The 1919 Spartacist Uprising in Berlin


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By Karl Radl

The Spartacist Uprising of January 1919 in Berlin, Germany is often treated with kid gloves by historians, while the nationalists who suppressed it are openly vilified as proto-Nazi monsters. (1) The reality, however, is that the nationalists – aka the Freikorps – were in many respects the heroes of the affair because by their prompt action they put down one of Lenin’s best hopes for spreading the Bolshevik revolution across Europe and ultimately the world. (2)

The roots of the Spartacist Uprising lie in the split between the pro and anti-war factions of the German Socialist Party (SPD). In 1914, the lone voice in the SPD opposing German entry into the war was a radical socialist deputy named Karl Liebknecht. Despite the common assumption that he was of Jewish origin, he was in fact a Gentile. (3) Liebknecht spent the entire First World War – even while imprisoned for sedition – mobilizing as many people against the war as he could and preaching that their real enemies weren’t the Allies but rather their ‘class enemies’ at home. (4)

Things began moving more quickly in January 1916 when letters signed “Spartacus” began preaching this message to a primarily working class readership. (5) The letters were written by Liebknecht, Franz Mehring, Clara Zetkin and the Jews Leo Jogiches and Paul Levi; (6) they were all based on a pamphlet entitled “The Crisis of German Social Democracy,” which was published in December 1915 and signed “Junius.” (7) This pamphlet was in fact written by the Polish-born Jewish Marxist theorist Rosa Luxembourg.

The Spartacus letters continued to be written and circulated through the end of the war, despite Jogiches, Liebknecht and Luxembourg being imprisoned for sedition by the Imperial German authorities. (8) This lends some credence to the “Stab in the Back” legend, which holds that the Central Powers were defeated due to betrayals on the home front.

Following the German surrender at the end of the First World War in November 1918, Kaiser Wilhelm II went into exile and Chancellor Max von Baden handed over control of the German government to Friedrich Ebert, who was chairman of the SPD and head of its pro-war faction. This led to the rise of the so-called Council Republic between November 1918 and parliamentary elections in January 1919. (9)

Popular committees sprang up during this period and effectively ran the local administration that previously had been controlled by the Imperial German government and its local administrative proxies. The Spartacists - Jogiches, Liebknecht and Luxembourg - having been released by a general amnesty for political prisoners declared by Friedrich Ebert’s new socialist government on 9th November 1918, (10) interpreted these committees – somewhat correctly – as being a German version of the “soviets” which had gained power between the February and October revolutions of 1917 in Russia. (11)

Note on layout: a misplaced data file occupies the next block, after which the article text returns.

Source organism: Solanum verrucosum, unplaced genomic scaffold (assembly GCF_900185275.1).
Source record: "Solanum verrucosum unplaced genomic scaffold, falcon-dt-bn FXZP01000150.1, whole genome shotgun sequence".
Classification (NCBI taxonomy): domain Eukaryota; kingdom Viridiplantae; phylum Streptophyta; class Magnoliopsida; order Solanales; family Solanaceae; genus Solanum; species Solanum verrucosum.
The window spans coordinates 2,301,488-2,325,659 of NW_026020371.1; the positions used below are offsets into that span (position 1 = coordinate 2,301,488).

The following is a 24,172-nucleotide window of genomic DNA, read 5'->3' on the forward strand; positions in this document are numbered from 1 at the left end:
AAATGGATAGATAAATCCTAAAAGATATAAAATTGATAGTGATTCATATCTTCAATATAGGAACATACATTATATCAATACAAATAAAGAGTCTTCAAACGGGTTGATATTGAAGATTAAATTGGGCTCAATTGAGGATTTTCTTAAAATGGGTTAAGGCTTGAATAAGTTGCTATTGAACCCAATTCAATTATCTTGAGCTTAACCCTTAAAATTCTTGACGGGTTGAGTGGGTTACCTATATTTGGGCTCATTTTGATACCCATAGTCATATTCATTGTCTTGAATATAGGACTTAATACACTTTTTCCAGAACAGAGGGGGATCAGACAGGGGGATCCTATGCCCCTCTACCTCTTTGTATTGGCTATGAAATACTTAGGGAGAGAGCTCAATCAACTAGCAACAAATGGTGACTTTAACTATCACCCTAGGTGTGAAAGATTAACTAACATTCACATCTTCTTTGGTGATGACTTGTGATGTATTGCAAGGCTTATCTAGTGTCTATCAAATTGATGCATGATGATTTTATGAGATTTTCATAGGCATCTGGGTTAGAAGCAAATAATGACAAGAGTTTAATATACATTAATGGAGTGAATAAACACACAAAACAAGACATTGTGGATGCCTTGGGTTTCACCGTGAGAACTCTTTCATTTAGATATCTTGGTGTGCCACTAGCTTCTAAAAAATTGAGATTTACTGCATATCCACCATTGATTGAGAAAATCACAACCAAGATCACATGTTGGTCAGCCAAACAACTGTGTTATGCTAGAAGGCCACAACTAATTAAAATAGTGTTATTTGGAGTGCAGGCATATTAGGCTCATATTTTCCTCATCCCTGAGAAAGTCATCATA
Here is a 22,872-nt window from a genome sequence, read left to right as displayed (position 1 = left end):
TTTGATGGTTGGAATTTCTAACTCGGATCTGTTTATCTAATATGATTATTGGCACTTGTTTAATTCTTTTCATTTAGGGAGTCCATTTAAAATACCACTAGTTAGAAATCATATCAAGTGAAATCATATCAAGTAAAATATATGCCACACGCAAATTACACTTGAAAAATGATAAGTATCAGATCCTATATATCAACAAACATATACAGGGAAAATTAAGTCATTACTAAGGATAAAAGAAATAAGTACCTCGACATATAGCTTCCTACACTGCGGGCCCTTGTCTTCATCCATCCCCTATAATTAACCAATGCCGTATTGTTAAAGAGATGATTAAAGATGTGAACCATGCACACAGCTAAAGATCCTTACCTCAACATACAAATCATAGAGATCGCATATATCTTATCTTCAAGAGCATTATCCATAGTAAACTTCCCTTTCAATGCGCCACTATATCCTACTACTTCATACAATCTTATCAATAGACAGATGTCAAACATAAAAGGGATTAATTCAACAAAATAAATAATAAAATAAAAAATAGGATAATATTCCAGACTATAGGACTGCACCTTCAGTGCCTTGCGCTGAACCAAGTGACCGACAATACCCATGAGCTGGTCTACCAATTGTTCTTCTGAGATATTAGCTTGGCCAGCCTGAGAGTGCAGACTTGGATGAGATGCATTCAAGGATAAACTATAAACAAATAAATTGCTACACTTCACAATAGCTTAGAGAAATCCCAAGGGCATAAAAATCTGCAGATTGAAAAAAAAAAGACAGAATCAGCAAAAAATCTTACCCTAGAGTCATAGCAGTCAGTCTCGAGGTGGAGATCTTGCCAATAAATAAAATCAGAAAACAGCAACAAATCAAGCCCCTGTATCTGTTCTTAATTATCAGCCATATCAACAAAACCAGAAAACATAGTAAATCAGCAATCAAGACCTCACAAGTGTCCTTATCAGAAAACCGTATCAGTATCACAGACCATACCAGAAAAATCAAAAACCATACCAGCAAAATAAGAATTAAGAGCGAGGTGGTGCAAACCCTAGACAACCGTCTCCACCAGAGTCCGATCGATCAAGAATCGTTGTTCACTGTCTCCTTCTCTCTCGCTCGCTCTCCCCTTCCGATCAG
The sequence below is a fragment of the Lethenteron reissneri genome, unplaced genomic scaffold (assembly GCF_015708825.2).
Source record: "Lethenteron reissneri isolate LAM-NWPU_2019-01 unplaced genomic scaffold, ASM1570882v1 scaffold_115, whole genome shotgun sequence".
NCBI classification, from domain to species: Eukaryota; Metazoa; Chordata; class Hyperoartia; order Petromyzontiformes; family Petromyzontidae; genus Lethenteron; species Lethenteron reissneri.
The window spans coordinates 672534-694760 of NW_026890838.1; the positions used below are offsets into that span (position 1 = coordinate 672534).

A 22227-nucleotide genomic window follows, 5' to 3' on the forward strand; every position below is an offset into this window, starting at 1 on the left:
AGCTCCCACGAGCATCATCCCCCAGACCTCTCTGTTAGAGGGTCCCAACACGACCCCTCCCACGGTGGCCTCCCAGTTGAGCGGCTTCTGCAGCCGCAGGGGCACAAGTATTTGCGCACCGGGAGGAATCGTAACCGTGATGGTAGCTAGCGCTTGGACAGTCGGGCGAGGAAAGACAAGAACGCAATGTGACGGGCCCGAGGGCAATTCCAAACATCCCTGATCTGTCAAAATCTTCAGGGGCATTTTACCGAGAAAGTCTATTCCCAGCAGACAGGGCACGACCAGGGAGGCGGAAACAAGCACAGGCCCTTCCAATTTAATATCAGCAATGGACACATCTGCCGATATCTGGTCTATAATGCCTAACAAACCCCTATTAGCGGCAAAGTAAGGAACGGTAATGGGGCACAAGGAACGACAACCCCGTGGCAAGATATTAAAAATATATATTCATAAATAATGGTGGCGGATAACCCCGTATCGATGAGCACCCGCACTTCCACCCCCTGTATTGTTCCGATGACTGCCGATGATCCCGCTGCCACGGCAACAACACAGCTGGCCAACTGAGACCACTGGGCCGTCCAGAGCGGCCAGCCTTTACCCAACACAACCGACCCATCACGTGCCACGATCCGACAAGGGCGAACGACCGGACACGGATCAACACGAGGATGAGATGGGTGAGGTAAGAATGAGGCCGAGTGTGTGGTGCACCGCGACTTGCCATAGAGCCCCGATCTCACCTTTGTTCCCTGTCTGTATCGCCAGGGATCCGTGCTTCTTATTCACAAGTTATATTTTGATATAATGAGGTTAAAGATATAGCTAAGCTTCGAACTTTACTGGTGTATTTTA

This belief, in addition to his progressing political radicalization, was partly the cause for Karl Liebknecht’s enthusiastic cable to Lenin in Moscow, in which he declared that “The revolution of the German proletariat has begun. This revolution will save the Russian revolution from all attack and will sweep away all the foundations of the imperialist world.” (12) Thus, we can see that the political situation was escalating rapidly toward an outright communist revolution by the confederates of Vladimir Lenin, spurred by the radical changes in the German government and power structures.

However, the newly-minted Social Democratic Chancellor Friedrich Ebert moved on 1st December 1918 to secure the support of the still powerful Reichswehr in exchange for stymying any “radical political changes.” This move stopped Jogiches, Liebknecht and Luxembourg’s communist revolution in its tracks because, in order to secure the revolution that they had worked so long to achieve, they needed the situation to further deteriorate so that – in the words of Marx and Engels – “the proletariat will see they have nothing to lose but their chains.” (13)

Following this rapprochement between Ebert’s Social Democratic government and the conservative mainstay of the Reichswehr the Spartacists and their followers engaged in periodic small-scale violence against their “class enemies” and even attempted to break into the Chancellery building on 13th December 1918. (14)

However, it was not until the Independent Social Democratic Party (USPD) appointees withdrew from government in mid-December 1918 and, more specifically, the dismissal of Emil Einhorn from his position as police chief and his subsequent refusal to vacate the post on 4th January 1919 that things really began to slide towards an armed uprising. (15) Liebknecht and Luxembourg, among others, (including Jogiches, Levi and Zetkin, as well as USPD and radical trade union representatives) met and agreed that “the revolution was at stake” and called for a public demonstration against the SPD’s collaboration with “reactionaries” and “class enemies.” (16)

The sheer scale of the response to this call took both the Spartacists and UPSD leaders by complete surprise, as they were used to a relatively small-scale response from loyal party members and a few hangers-on rather than the massive, truly proletarian response they received to their summons. (17) An astonishing 200,000 workers – some armed – came out in support of the call. (18)